While many cities make less than responsible choices when planning major developments, West Palm Beach leads by example with their new waterfront redevelopment. In the past, this area was a busy harbor, but a 1960’s expansion of Flagler Drive blocked access to this once vibrant area. Now past errors have been corrected with the unveiling of this long overdue advancement, designed to enhance and revitalize the West Palm Beach harbor.
Much more than a simple facelift, this 12.5 acre project along the IntracoastalA�Waterway carries a hefty $30 million price tag that includes Commons Park with community Lake Pavilion, water gardens, two boat piers and connecting walking paths, and and a living dock.
The Pavilion is the first LEED Certified municipal building in the area and features a photovoltaic roof apparatus. It’s designed to be a community gathering place and will house many future events.
Probably the most unique component of this eco-friendly waterfront redevelopment, is the way it works with nature to filter water. The floating dock is actual a water purification unit in disguise – serving not only as a boat dock, but a sustainable structure that cleans up after itself.
The 400-foot dock is composed of concrete layered over a foam core and surfaced with LPE planks.A�The middle has a number of rectangular openings surrounded by an aluminum safety rail.A�Inside these troughs are “aluminum boxes with holes drilled in a pattern,” says Jason Bregman, the project manager and environmental designer for Michael Singer Studio. Each is filled with a layer of geotextiles with special soil for supporting mangroves and spartina grass.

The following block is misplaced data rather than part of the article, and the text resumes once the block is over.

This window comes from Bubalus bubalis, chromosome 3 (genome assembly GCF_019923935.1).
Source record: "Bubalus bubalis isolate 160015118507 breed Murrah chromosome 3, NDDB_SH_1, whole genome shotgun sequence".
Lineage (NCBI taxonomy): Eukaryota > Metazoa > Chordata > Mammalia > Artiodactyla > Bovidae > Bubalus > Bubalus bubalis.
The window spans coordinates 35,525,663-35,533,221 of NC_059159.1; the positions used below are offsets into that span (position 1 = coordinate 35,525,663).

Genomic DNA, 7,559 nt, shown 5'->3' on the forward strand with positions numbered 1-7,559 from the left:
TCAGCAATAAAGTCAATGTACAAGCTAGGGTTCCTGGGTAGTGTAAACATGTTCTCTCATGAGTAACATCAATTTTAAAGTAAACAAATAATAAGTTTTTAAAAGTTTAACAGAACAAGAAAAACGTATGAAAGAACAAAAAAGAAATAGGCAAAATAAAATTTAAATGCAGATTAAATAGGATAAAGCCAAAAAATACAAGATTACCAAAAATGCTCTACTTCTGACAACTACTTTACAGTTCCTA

In addition, the textile is peppered with discarded oyster shells donated by local restaurants to help encourage oyster growth. These oysters filter 40 gallons of water on a daily basis and will serve as a natural filter for the dock area.
The entire structure is very modern with flowing lines, seating, shade umbrellas, and gorgeous views of the harbor and skyline. In turn, the West Palm Beach condos lining the harbor, have a spectacular view of the new and improved waterfront.A�
Future plans include the development of extensive reefs made entirely of oysters, tidal gardens of mangroves and spartina that will filter stormwater, create an underwater habitat and provide a rest area for birds.
The waterfront’s development was led by Michael Singer Studio, and the landscape architecture was designed by Carolyn Pendleton Parker, ASLA,A�at Sanchez & Maddux and Connie Roy-Fisher, ASLA, Roy-Fisher Associates.